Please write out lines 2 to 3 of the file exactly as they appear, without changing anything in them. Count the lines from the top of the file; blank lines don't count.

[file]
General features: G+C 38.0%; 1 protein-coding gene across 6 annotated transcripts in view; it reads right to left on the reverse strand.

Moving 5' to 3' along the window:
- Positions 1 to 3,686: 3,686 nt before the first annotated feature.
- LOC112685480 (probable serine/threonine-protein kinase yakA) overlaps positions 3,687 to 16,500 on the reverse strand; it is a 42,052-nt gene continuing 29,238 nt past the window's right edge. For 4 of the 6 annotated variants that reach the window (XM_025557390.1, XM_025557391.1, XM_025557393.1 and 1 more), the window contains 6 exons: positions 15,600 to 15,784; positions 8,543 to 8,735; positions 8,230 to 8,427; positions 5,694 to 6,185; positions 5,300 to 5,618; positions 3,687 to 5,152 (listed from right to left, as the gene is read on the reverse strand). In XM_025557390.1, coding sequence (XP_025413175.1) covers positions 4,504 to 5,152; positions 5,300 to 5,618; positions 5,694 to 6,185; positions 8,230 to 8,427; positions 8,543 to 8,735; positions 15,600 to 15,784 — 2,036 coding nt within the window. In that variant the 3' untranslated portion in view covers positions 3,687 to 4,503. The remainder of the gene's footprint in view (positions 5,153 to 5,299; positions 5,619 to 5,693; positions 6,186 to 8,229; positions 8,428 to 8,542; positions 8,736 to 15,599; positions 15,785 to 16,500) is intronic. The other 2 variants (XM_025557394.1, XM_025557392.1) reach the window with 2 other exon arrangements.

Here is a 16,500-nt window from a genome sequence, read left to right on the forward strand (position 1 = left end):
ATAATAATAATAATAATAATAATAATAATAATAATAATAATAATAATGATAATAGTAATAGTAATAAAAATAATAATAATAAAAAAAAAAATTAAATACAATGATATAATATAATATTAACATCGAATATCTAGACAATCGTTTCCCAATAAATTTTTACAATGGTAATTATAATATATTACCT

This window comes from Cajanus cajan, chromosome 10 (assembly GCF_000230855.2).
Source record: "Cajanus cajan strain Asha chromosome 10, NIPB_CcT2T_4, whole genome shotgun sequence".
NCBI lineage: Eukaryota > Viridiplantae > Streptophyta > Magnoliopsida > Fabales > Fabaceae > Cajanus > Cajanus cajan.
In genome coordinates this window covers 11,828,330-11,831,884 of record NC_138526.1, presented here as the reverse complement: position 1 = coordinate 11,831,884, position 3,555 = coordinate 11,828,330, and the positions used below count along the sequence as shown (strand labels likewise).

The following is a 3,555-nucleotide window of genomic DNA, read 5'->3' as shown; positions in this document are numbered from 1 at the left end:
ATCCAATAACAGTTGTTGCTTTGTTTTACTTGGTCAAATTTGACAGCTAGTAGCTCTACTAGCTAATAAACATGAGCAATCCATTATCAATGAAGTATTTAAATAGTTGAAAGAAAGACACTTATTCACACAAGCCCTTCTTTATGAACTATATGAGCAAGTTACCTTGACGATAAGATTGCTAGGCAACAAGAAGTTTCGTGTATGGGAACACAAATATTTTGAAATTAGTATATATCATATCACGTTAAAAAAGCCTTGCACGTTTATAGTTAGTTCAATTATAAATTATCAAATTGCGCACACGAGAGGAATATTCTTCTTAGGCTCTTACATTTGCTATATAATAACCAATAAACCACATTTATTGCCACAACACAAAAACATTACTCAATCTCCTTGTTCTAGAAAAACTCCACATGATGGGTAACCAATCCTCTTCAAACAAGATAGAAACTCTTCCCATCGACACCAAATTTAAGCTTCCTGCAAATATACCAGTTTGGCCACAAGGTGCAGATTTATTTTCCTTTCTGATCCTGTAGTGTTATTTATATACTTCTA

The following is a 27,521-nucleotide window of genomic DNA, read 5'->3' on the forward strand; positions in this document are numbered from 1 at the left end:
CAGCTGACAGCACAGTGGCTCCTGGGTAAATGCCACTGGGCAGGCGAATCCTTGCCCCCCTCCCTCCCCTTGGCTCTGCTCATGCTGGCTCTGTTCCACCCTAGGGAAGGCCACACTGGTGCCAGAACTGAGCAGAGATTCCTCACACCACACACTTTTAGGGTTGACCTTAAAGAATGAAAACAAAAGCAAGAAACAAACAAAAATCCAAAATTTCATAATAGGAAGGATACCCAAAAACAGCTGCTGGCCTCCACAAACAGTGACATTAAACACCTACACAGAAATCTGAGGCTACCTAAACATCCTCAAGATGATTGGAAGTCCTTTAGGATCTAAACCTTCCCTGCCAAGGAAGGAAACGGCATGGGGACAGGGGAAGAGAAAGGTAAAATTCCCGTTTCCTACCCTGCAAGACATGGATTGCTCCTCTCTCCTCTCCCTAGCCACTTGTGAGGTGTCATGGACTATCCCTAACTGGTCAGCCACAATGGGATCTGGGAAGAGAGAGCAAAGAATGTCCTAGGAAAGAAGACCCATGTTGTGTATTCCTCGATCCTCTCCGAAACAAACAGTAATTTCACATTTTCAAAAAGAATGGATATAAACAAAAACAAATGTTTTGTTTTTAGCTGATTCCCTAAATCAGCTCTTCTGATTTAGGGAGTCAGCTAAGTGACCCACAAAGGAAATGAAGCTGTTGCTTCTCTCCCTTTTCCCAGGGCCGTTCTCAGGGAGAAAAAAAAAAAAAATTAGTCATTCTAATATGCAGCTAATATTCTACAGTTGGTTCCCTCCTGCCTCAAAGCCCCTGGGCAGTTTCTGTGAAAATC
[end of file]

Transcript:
Moving 5' to 3' along the window:
- Positions 1 to 3,686: 3,686 nt before the first annotated feature.